Buying and hiring American by choice (rather than by force)
March 18, 2010
Despite media accounts and political initiatives to force companies to buy American services and not to outsource work offshore, believe it or not there are plenty of companies who are choosing to buy and/or hire Americans without being forced to do so. In fact, the LBO Wire recently noted that call center group CCT Group Ltd. (which owns Cyber City Teleservices and is backed by HSBC Private Equity Asia Ltd.) has bought fellow call center provider Interactive Response Technologies Inc. for the purposes of offering clients (CCT’s clients include DirecTV, Dell Inc. and Activision while IRT’s clients include T-Mobile, AT&T and Office Depot) what they are apparently happy to pay extra for: American voices and the perception of quality. IRT manages US-based call centers that employ Americans while CCT manages call centers based in the Philippines and Panama and according to a CCT representative, clients are willing to pay US$27-$28 per hour for a US-based service while an offshore service will cost them around US$13-$14 per hour.
Why pay more? Apparently, its all about perception. There is a perception that US based agents are of higher quality than those based in the Philippines. And while CCT does not agree with this perception of a difference in the quality of work performed, they have found that clients will pay a premium to have work done onshore due to either political or internal corporate policy reasons. Moreover, it should also be noted that CCT earns about US$40 million in revenue while IRT earns about US$80 million and both companies have average margins that are above 15% – despite their different business models.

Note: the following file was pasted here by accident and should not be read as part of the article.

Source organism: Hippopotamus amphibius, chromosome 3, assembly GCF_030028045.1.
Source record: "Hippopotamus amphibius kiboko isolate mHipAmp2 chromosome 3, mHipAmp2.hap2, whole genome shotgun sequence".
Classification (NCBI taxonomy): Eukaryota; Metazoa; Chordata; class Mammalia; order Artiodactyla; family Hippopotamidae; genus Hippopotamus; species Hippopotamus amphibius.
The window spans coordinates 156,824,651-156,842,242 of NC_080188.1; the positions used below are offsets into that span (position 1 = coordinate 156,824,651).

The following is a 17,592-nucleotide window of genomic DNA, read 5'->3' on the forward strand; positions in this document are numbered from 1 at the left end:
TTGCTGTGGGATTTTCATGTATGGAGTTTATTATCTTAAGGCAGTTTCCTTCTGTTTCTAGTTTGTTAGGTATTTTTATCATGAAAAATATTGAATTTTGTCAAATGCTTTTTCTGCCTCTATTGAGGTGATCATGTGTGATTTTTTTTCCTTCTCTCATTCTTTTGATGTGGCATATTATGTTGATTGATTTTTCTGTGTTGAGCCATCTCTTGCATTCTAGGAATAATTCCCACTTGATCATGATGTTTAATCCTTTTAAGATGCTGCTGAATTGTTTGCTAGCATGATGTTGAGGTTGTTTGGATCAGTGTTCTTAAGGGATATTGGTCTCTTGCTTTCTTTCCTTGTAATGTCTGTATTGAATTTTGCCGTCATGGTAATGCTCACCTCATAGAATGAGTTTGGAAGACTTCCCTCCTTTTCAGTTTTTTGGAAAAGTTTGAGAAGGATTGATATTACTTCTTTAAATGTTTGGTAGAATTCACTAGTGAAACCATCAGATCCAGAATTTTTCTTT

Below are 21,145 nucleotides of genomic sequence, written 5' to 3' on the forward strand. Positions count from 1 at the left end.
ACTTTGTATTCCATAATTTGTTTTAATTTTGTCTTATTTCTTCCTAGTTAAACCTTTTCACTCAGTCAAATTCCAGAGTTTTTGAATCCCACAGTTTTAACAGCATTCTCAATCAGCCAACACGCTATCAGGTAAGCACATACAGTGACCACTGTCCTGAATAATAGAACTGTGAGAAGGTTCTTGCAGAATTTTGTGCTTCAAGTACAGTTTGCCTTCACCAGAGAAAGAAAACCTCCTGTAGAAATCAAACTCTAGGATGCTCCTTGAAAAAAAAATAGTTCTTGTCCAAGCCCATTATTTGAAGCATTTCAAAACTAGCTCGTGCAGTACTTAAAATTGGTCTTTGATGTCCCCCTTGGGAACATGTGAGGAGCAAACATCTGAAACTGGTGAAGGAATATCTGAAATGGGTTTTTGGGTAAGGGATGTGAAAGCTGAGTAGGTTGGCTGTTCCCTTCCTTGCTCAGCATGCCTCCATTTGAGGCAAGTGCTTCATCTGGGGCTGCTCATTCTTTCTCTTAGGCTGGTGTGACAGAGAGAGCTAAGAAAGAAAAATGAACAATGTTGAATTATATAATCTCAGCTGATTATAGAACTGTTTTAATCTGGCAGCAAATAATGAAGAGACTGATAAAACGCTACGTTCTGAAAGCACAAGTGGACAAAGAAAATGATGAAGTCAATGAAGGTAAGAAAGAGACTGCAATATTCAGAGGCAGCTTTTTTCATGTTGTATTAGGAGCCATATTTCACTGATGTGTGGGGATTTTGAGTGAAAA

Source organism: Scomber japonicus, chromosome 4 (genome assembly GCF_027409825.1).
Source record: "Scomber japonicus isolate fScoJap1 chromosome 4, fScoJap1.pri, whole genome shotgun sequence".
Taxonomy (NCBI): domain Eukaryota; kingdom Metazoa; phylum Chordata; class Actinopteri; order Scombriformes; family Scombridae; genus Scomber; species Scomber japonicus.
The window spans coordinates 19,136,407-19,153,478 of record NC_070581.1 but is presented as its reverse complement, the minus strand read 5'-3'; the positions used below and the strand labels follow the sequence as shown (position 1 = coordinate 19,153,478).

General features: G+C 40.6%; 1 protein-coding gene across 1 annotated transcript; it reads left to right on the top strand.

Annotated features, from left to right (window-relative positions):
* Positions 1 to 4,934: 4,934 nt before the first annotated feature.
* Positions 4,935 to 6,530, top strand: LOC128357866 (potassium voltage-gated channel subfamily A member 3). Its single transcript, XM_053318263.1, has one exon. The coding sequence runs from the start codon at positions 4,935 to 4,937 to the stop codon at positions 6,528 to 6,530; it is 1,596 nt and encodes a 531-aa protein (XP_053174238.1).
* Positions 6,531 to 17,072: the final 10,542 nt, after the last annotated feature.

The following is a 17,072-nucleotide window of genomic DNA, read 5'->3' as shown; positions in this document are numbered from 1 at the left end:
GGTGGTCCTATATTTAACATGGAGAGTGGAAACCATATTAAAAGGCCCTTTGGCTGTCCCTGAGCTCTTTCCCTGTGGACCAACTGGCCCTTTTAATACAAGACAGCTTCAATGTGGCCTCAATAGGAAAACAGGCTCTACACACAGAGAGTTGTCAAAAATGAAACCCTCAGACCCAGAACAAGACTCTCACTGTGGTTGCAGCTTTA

Meanwhile, InfoWorld has recently noted the growing trend of hiring Americans in the USA as not only a politically correct strategy for Indian outsourcers but also as a good business strategy. Consider the following cases they cited:
- Tata Consultancy Services (TCS), India’s largest outsourcer, has announced that it will expand its business alliance with The Dow Chemical Company and this alliance includes the setting up of a services facility near Dow’s global headquarters in Midland, Michigan. TCS has also announced that it would expand its software services delivery center in Milford, Ohio – a suburb of Cincinnati.
- Wipro, India’s third largest outsourcer, will expand its development center in Atlanta from 350 to 1,000 staff. In fact, 80% of their existing Atlanta staff were hired locally – including recent graduates from reputable schools around Atlanta, retired army personnel and experienced professionals.
- Meanwhile, Infosys BPO has also announced that it will acquire McCamish Systems, an Atlanta based BPO company focused on the insurance and financial services market.
And while political considerations were cited as a reason for Indian outsourcers to expand their onshore presence in the US, it was also noted that certain types of work such as the development of technology platforms for services delivery along with analytical work, requires having close proximity to the clients themselves. Moreover, Indian outsourcers want to become global players in much the same manner that Toyota has become a global car maker by setting up factories all over the world that are near their customers.
In other words, you don’t need to pass legislation to force companies to buy or hire American as in many instances, its also a good and sound business strategy.